Jamstack apps scale effortlessly, and from a cost perspective, they are operationally cheaper to manage since they can be delivered with just a few pieces that can be hosted in a static cloud-based managed object store (like Amazon S3). Finally, when it comes to security of Jamstack apps, combining APIs and client-side Javascript for dynamic functionality significantly narrows the attack surface area, making it harder for an attacker to exploit vulnerabilities.

Typical Jamstack workflow

Jamstack apps are revolutionizing the way we think about workflows by delivering an incredible developer experience, better performance, lower cost, and greater scalability in 3 easy steps: 1. Develop - The first step in the workflow is to write the code and to push it into a version control system such as Git. Git provides visibility into change history, collaborator activity, and traceability. 2. Build Automatically - Code is merged in via a build process. This can be done manually or automated, using a wide variety of different tools. 3. Update CDN - Any previous caching on the CDN is invalidated, the new code is pre-built in the CDN, and it is now ready for users to access it.

Best practices when working in Jamstack

Developers want the most out of their applications in the least amount of time. When using Jamstack, here are a few essential best practices that you might want to consider following -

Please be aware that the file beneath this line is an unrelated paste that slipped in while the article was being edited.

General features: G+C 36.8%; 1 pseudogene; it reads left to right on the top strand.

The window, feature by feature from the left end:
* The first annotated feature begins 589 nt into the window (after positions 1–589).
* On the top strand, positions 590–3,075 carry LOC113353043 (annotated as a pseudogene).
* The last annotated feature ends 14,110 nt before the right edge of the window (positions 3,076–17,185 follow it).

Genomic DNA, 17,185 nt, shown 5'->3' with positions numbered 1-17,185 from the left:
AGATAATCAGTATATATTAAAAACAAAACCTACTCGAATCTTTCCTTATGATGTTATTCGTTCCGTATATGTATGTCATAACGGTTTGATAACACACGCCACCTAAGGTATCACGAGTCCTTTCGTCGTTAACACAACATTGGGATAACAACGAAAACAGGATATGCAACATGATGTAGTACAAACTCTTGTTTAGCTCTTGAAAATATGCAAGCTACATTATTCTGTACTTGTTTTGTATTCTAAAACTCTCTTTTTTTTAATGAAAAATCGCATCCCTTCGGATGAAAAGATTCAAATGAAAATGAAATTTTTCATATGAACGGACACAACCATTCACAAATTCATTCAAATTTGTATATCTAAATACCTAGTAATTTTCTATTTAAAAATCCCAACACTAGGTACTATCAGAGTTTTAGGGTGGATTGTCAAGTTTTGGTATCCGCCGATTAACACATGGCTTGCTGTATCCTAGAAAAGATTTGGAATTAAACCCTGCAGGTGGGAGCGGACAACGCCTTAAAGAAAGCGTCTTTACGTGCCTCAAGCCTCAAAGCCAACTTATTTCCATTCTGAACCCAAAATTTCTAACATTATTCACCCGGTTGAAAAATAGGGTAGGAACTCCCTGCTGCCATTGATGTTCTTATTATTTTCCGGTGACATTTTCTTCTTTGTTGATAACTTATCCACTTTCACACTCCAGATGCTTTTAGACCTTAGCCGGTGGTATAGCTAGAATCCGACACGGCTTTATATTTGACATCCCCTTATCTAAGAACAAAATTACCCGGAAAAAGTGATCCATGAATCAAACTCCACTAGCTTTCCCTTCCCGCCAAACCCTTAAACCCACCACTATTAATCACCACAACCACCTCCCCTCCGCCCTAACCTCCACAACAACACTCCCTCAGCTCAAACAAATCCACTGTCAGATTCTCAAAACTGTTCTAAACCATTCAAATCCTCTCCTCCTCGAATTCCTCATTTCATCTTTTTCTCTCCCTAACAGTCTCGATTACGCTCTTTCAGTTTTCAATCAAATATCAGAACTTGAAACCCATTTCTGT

Manage the project in Git

For the majority of web projects, including Jamstack, Git is where everything should live. Putting everything into Git empowers any developer to access the code, clone quickly, and run it within a few minutes. In addition, there are no databases to clone with this approach, no complex installs across different environments, and overall happy developers.

Leverage a CDN

When it comes to Jamstack applications, static is the new dynamic, and there is no better way to accelerate overall site performance than by using a CDN. In recent years, hosting costs of static files have also fallen drastically, making CDNs an attractive option to minimize the first time to the first byte. In addition, with a CDN, markup and pre-built assets can be pre-fetched and pre-cached so that web pages can be loaded within sub-millisecond response times to build high-performance and scalable web apps.

Run ‘atomic deploys’

As your projects grow, new app changes might require re-deploying hundreds of files. Uploading these files one at a time while the website is serving live traffic can result in an inconsistent state for the user visiting the website. This can be avoided using “atomic deploys”, where no changes are allowed to go live until all the changed files have been uploaded. Then, if anything fails, the website is rolled back to its initial state.

Use instant cache invalidation

Caches are performance-friendly, but they quickly become a nightmare to manage when you have frequent built-to-deploy cycles. You should make sure that your CDN supports instant global cache invalidation, so that stale, static components can instantly be purged if new builds are deployed. This will ensure that users always get access to the most up-to-date copy of your application served over the CDN no matter where they are and how they access the site.

Getting Started with Jamstack

Building Jamstack apps is easy and fun. As a developer, when it comes to tools, there are several options that you can choose from. In this section, we will cover a few critical aspects for you to consider when building your Jamstack app and list some of the valuable tools that can help you along the way.